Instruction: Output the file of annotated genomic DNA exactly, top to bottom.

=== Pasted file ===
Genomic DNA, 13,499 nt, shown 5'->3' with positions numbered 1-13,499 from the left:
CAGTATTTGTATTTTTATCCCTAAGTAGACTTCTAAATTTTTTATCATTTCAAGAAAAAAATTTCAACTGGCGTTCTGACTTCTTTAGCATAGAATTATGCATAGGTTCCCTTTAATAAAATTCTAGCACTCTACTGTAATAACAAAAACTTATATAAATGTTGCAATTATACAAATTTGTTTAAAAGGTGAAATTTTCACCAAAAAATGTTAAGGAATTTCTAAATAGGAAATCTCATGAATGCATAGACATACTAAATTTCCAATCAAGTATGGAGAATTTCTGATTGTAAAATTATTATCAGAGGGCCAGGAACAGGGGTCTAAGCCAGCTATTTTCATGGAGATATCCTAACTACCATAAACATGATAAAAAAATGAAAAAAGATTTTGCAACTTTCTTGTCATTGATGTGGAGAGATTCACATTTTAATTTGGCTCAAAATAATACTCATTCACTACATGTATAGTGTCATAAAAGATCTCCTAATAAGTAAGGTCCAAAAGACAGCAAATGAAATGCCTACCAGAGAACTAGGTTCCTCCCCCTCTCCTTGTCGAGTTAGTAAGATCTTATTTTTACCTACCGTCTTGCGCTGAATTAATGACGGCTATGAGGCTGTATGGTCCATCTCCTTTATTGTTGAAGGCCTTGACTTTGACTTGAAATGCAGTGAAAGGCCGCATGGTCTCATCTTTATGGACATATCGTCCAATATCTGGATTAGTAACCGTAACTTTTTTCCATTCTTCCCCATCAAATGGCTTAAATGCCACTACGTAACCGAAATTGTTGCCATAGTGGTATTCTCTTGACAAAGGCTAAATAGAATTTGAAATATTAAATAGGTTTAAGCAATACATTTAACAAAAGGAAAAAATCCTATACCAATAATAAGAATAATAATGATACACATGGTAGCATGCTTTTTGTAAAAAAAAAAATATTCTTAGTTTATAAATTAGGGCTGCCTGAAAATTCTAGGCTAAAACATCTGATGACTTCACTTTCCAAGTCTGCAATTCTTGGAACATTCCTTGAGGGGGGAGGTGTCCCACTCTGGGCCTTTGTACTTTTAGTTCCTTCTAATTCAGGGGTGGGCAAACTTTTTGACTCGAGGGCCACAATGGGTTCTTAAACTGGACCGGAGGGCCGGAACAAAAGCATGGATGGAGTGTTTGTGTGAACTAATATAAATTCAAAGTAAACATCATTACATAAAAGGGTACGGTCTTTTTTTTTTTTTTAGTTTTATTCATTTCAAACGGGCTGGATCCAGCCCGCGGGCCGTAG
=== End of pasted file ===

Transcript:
Genomic DNA, 13,499 nt, shown 5'->3' with positions numbered 1-13,499 from the left:
CAGTATTTGTATTTTTATCCCTAAGTAGACTTCTAAATTTTTTATCATTTCAAGAAAAAAATTTCAACTGGCGTTCTGACTTCTTTAGCATAGAATTATGCATAGGTTCCCTTTAATAAAATTCTAGCACTCTACTGTAATAACAAAAACTTATATAAATGTTGCAATTATACAAATTTGTTTAAAAGGTGAAATTTTCACCAAAAAATGTTAAGGAATTTCTAAATAGGAAATCTCATGAATGCATAGACATACTAAATTTCCAATCAAGTATGGAGAATTTCTGATTGTAAAATTATTATCAGAGGGCCAGGAACAGGGGTCTAAGCCAGCTATTTTCATGGAGATATCCTAACTACCATAAACATGATAAAAAAATGAAAAAAGATTTTGCAACTTTCTTGTCATTGATGTGGAGAGATTCACATTTTAATTTGGCTCAAAATAATACTCATTCACTACATGTATAGTGTCATAAAAGATCTCCTAATAAGTAAGGTCCAAAAGACAGCAAATGAAATGCCTACCAGAGAACTAGGTTCCTCCCCCTCTCCTTGTCGAGTTAGTAAGATCTTATTTTTACCTACCGTCTTGCGCTGAATTAATGACGGCTATGAGGCTGTATGGTCCATCTCCTTTATTGTTGAAGGCCTTGACTTTGACTTGAAATGCAGTGAAAGGCCGCATGGTCTCATCTTTATGGACATATCGTCCAATATCTGGATTAGTAACCGTAACTTTTTTCCATTCTTCCCCATCAAATGGCTTAAATGCCACTACGTAACCGAAATTGTTGCCATAGTGGTATTCTCTTGACAAAGGCTAAATAGAATTTGAAATATTAAATAGGTTTAAGCAATACATTTAACAAAAGGAAAAAATCCTATACCAATAATAAGAATAATAATGATACACATGGTAGCATGCTTTTTGTAAAAAAAAAAATATTCTTAGTTTATAAATTAGGGCTGCCTGAAAATTCTAGGCTAAAACATCTGATGACTTCACTTTCCAAGTCTGCAATTCTTGGAACATTCCTTGAGGGGGGAGGTGTCCCACTCTGGGCCTTTGTACTTTTAGTTCCTTCTAATTCAGGGGTGGGCAAACTTTTTGACTCGAGGGCCACAATGGGTTCTTAAACTGGACCGGAGGGCCGGAACAAAAGCATGGATGGAGTGTTTGTGTGAACTAATATAAATTCAAAGTAAACATCATTACATAAAAGGGTACGGTCTTTTTTTTTTTTTTAGTTTTATTCATTTCAAACGGGCTGGATCCAGCCCGCGGGCCGTAG